Internet Worm

Zen and the Art of the Internet

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 Things You'll Hear About
There are certain things that you'll hear about shortly after you
start actively using the Internet.  Most people assume that everyone's
familiar with them, and they require no additional explanation.  If
only that were true!
This section addresses a few topics that are commonly encountered and
asked about as a new user explores Cyberspace.  Some of them are
directly related to how the networks are run today; other points are
simply interesting to read about.
The Internet Worm
from a letter by Severo M. Ornstein, in ACM June 89 Vol32 No6
and the appeal notice
On November 2, 1988, Robert Morris, Jr., a graduate student in
Computer Science at Cornell, wrote an experimental, self-replicating,
self-propagating program called a worm and injected it into the
Internet.  He chose to release it from MIT, to disguise the fact that
the worm came from Cornell.  Morris soon discovered that the program
was replicating and reinfecting machines at a much faster rate than
he had anticipated---there was a bug.  Ultimately, many machines at
locations around the country either crashed or became ``catatonic.''
When Morris realized what was happening, he contacted a friend at
Harvard to discuss a solution.  Eventually, they sent an anonymous
message from Harvard over the network, instructing programmers how to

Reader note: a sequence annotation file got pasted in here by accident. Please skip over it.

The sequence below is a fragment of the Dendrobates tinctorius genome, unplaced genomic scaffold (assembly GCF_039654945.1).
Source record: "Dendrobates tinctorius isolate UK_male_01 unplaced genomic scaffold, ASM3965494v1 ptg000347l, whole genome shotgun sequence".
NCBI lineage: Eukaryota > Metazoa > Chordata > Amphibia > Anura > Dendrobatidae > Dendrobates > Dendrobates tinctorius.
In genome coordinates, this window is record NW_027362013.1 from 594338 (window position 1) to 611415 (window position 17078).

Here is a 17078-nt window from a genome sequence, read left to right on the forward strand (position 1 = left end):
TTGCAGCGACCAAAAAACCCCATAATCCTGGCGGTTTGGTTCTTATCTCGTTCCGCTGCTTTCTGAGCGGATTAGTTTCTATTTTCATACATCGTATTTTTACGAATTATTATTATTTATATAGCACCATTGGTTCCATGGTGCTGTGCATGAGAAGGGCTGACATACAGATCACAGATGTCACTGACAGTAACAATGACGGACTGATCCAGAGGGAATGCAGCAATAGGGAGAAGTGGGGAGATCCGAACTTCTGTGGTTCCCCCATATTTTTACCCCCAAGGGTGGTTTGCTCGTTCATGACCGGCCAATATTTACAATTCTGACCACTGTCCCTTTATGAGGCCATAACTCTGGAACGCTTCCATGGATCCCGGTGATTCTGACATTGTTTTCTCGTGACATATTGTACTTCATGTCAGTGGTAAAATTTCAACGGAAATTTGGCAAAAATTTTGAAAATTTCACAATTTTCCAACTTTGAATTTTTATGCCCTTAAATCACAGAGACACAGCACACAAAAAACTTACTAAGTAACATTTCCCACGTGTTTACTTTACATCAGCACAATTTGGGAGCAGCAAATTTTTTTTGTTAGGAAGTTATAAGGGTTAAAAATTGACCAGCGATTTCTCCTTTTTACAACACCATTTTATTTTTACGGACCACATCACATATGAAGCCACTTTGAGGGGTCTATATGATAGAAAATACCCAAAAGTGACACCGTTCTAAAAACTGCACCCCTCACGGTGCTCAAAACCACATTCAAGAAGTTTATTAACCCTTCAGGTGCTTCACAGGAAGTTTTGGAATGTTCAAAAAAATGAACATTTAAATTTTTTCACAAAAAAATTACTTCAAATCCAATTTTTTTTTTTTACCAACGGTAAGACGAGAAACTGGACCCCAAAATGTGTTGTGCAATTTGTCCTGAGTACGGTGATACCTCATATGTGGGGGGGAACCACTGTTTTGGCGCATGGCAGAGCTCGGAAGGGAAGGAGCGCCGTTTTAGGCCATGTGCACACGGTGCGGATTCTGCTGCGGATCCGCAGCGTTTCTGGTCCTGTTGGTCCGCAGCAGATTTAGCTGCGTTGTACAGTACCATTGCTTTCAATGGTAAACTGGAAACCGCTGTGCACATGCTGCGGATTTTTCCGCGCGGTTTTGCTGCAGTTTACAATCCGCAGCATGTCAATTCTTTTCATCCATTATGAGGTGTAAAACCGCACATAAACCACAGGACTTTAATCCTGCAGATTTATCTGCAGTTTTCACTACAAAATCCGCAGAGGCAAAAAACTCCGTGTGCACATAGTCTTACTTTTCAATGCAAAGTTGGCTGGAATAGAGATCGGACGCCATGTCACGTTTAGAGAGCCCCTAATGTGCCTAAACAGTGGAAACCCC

kill the worm and prevent reinfection.  However, because the network
route was clogged, this message did not get through until it was too
late.  Computers were affected at many sites, including universities,
military sites, and medical research facilities.  The estimated cost
of dealing with the worm at each installation ranged from $200 to
more than $53,000. {Derived in part from a letter by Severo M.
Ornstein, in the Communications of the ACM, Vol 32 No 6, June 1989.}
The program took advantage of a hole in the debug mode of the Unix
sendmail program, which runs on a system and waits for other systems
to connect to it and give it email, and a hole in the finger daemon
fingerd, which serves finger requests (Finger).  People at the
University of California at Berkeley and MIT had copies of the
program and were actively disassembling it (returning the program
back into its source form) to try to figure out how it worked.
Teams of programmers worked non-stop to come up with at least a
temporary fix, to prevent the continued spread of the worm.  After
about twelve hours, the team at Berkeley came up with steps that
would help retard the spread of the virus.  Another method was also
discovered at Purdue and widely published.  The information didn't
get out as quickly as it could have, however, since so many sites had
completely disconnected themselves from the network.
After a few days, things slowly began to return to normalcy and
everyone wanted to know who had done it all.  Morris was later named
in The New York Times as the author (though this hadn't yet been
officially proven, there was a substantial body of evidence pointing
to Morris).
Robert T. Morris was convicted of violating the computer Fraud and
Abuse Act (Title 18), and sentenced to three years of probation, 400
hours of community service, a fine of $10,050, and the costs of his
supervision.  His appeal, filed in December, 1990, was rejected the
following March.